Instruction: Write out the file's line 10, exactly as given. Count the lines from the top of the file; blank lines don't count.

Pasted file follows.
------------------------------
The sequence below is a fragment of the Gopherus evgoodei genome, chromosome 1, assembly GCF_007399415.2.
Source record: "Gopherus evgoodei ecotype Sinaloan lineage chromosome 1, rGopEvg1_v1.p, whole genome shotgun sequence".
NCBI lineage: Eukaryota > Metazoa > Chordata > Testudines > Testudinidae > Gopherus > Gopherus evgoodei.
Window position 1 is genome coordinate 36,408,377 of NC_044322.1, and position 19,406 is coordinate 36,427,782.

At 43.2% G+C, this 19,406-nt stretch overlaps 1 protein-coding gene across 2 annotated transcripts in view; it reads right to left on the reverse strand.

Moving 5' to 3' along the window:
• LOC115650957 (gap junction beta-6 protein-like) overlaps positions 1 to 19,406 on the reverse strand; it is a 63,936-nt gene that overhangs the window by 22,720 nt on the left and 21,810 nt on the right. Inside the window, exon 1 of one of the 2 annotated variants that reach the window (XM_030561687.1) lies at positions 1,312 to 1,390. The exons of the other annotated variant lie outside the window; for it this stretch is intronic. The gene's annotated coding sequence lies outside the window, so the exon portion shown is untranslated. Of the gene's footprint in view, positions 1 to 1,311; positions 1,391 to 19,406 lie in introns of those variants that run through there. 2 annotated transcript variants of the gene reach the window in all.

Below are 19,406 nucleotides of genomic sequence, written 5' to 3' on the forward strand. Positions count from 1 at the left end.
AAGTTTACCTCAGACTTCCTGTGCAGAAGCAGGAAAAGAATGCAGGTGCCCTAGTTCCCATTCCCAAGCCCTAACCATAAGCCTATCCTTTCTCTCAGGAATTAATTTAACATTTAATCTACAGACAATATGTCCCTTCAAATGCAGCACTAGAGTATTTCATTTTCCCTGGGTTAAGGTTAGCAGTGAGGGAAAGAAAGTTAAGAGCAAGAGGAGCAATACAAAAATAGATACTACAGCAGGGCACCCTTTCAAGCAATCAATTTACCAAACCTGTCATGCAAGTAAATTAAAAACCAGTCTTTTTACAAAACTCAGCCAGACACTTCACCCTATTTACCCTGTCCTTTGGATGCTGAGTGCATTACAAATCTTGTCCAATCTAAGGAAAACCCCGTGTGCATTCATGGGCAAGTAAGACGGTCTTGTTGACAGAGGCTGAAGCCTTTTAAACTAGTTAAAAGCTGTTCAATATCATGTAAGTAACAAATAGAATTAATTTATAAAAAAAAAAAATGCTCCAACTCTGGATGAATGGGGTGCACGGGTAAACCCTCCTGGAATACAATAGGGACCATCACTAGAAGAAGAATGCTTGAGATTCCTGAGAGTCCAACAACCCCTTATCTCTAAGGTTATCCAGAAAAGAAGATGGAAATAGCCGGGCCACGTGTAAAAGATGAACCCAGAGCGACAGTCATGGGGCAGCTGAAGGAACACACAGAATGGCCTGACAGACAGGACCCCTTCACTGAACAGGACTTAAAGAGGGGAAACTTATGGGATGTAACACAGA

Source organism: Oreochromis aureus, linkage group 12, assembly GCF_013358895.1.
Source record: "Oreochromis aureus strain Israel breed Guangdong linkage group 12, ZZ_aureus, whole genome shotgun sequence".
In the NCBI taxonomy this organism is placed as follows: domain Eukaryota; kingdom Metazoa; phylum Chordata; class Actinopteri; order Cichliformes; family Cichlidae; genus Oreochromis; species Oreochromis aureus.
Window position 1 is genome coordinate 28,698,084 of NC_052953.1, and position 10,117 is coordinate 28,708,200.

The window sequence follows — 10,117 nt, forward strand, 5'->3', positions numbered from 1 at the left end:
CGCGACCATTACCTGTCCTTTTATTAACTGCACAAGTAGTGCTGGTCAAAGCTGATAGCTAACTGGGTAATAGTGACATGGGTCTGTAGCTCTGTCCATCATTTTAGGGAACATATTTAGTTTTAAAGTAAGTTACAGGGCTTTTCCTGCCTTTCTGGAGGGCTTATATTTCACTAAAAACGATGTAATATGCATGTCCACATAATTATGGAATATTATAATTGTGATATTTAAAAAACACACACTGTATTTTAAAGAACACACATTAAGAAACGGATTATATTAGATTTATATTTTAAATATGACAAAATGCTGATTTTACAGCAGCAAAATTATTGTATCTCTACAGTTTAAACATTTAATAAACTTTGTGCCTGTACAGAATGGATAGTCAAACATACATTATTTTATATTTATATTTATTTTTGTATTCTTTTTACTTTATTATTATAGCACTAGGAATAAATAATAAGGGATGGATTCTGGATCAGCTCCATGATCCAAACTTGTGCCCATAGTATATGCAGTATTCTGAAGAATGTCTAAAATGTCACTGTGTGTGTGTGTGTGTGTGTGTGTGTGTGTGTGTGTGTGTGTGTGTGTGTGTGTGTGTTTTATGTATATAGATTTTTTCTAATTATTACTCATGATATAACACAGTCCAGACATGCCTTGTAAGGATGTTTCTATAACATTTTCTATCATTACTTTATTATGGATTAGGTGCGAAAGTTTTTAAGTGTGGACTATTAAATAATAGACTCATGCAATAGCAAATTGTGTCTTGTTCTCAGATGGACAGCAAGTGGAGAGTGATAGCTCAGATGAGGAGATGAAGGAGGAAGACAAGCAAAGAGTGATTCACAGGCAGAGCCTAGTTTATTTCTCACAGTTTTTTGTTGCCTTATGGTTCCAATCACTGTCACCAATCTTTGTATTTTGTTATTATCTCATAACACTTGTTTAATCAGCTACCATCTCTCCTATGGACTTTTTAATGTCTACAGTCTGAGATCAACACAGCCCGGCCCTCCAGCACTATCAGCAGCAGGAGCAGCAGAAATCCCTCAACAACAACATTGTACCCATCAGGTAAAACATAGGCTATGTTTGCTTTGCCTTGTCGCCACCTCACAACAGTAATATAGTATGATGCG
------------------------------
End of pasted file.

Source organism: Oreochromis aureus, linkage group 12, assembly GCF_013358895.1.